The Federal Energy Regulatory Commission recently approved three pipeline projects in the northeast, and six of the nine of the largest projects with applications before FERC are located in Louisiana, Oklahoma and Texas, according to the U.S. Energy Information Administration.
The nine projects represent more than 21 billion cubic feet per day of capacity or 63% of the capacity for all pending natural gas pipeline applications. The six largest projects would support liquefied natural gas (LNG) export projects, and five would be connected to LNG export terminals. Following are those five, accounting for 429 miles of pipeline and 14.4 billion cubic feet per day of capacity:
- Rio Bravo Pipeline in Texas
- Driftwood Pipeline in Louisiana
- Port Arthur Pipeline — Louisiana Connector in Louisiana and Texas
- Port Arthur Pipeline — Texas Connector in Louisiana and Texas
- Gator Express Pipeline in Louisiana
In Oklahoma, the 199-mile Cheniere Midship Pipeline would have 1.4 billion cubic feet per day of capacity, providing natural gas to consumers along the Gulf Coast.
In October, the commission approved the first pipeline projects since February. Between February and August, the commission didn’t have enough commissioners for a quorum, which is three members. In August, the Senate confirmed two commissioners, allowing the commission to have a quorum again. “These confirmations ended a six-month period when FERC was unable to issue certificates to allow construction of interstate energy transmission infrastructure, including natural gas pipeline projects,” according to the EIA. Two more commissioners await a floor vote by the Senate.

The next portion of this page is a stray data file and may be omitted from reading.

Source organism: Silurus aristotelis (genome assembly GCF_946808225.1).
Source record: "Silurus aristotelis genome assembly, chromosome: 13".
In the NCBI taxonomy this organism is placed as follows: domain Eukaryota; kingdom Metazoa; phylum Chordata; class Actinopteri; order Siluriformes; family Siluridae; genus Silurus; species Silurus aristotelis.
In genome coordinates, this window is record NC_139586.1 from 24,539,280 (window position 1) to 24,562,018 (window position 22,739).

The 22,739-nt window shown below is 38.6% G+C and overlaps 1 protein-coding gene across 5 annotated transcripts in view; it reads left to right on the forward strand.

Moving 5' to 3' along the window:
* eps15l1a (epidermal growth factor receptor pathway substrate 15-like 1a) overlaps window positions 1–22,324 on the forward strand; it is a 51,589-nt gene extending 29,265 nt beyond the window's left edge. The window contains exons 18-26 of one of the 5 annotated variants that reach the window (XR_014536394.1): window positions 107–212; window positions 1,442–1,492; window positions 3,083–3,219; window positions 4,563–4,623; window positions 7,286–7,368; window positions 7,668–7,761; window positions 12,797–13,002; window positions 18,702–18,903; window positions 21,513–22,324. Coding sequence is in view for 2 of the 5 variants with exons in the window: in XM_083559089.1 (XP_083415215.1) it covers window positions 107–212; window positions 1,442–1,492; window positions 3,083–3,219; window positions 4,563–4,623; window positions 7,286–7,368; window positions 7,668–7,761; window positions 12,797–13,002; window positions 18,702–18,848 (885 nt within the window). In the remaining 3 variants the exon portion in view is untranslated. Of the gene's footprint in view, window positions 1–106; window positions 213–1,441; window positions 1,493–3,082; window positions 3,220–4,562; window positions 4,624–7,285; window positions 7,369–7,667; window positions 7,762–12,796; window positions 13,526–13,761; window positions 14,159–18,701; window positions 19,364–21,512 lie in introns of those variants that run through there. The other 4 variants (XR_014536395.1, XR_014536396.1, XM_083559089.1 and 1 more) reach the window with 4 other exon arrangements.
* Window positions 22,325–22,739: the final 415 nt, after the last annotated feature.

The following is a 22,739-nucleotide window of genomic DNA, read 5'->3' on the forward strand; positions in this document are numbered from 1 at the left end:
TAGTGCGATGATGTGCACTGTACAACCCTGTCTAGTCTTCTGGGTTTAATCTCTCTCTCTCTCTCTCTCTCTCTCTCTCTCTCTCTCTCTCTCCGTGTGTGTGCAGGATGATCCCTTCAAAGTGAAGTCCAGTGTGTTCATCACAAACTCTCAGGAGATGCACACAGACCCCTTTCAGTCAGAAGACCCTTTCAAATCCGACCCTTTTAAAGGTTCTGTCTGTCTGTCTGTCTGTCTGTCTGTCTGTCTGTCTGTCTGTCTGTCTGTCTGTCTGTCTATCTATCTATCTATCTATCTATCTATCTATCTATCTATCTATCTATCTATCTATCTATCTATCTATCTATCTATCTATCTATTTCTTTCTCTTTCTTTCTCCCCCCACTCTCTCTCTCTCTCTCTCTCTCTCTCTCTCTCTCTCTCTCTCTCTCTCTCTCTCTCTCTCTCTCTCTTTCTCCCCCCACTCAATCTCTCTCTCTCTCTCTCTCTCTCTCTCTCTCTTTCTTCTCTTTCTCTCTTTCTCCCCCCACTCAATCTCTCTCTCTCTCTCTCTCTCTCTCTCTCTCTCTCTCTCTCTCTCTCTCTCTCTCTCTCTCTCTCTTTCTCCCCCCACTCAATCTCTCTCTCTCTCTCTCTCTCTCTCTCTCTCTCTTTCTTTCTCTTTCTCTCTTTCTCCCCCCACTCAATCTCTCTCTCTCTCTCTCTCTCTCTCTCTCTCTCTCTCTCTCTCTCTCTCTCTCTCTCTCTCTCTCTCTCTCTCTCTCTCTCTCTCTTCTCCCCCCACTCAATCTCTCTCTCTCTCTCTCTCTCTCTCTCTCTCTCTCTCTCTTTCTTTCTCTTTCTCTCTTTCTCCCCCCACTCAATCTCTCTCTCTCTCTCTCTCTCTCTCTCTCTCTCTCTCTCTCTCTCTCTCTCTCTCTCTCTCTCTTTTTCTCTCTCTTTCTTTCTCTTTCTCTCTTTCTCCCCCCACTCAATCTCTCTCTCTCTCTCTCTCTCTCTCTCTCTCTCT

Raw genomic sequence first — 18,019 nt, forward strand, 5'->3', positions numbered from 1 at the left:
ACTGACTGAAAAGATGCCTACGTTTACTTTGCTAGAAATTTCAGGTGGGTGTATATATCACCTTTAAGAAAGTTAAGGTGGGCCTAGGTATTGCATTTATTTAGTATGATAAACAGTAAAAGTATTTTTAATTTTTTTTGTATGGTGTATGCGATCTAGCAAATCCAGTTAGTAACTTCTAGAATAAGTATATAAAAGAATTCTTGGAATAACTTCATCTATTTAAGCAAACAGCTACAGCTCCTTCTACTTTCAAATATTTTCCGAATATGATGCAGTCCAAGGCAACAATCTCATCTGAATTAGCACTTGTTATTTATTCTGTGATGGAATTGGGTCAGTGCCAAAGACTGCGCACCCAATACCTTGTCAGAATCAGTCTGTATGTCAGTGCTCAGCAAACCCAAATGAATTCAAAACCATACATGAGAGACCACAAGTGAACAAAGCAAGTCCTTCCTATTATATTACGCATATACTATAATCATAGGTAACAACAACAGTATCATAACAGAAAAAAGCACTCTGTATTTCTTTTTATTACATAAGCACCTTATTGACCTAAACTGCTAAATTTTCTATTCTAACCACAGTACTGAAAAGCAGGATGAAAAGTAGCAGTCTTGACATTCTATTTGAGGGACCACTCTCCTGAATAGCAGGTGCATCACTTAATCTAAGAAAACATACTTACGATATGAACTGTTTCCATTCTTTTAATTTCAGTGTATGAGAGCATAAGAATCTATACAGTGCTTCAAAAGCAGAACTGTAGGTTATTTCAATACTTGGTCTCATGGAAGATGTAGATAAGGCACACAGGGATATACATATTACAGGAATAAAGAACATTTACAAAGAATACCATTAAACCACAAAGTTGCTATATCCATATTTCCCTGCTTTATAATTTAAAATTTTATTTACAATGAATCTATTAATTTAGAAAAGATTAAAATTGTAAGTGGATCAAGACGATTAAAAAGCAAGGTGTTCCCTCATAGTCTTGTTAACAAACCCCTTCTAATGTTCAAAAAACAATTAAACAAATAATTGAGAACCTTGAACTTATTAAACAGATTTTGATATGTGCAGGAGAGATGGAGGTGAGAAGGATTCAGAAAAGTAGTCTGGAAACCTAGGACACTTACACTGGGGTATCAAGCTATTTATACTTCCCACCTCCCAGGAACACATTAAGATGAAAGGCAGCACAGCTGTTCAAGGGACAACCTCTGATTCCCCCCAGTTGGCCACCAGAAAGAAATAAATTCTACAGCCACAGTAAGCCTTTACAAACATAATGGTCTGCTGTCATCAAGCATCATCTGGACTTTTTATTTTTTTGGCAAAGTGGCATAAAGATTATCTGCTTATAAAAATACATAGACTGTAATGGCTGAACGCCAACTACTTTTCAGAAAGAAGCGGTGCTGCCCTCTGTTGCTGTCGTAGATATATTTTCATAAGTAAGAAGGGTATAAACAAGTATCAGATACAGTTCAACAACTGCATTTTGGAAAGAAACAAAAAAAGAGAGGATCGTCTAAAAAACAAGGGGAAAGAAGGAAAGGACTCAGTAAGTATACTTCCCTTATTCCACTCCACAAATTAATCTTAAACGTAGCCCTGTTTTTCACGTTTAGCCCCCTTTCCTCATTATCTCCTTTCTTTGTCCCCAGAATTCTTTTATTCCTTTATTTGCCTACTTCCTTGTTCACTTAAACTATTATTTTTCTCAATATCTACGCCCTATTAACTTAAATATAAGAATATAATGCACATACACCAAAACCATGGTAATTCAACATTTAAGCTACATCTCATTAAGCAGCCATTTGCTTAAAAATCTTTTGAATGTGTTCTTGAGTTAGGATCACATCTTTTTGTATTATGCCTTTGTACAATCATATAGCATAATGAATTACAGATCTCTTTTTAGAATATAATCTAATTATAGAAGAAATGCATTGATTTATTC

Between Feb. 3 and Oct. 24, 12 pre-filing applications have been submitted to the commission for pipeline projects transporting natural gas in the United States, and 50 pipeline projects are in the FERC application process. The capacity of all these projects is about 43 billion cubic feet per day, and includes less than 3,000 miles of new and upgraded pipelines. In the lower 48 states, there are more than 300,000 miles of interstate and intrastate natural gas pipelines in use.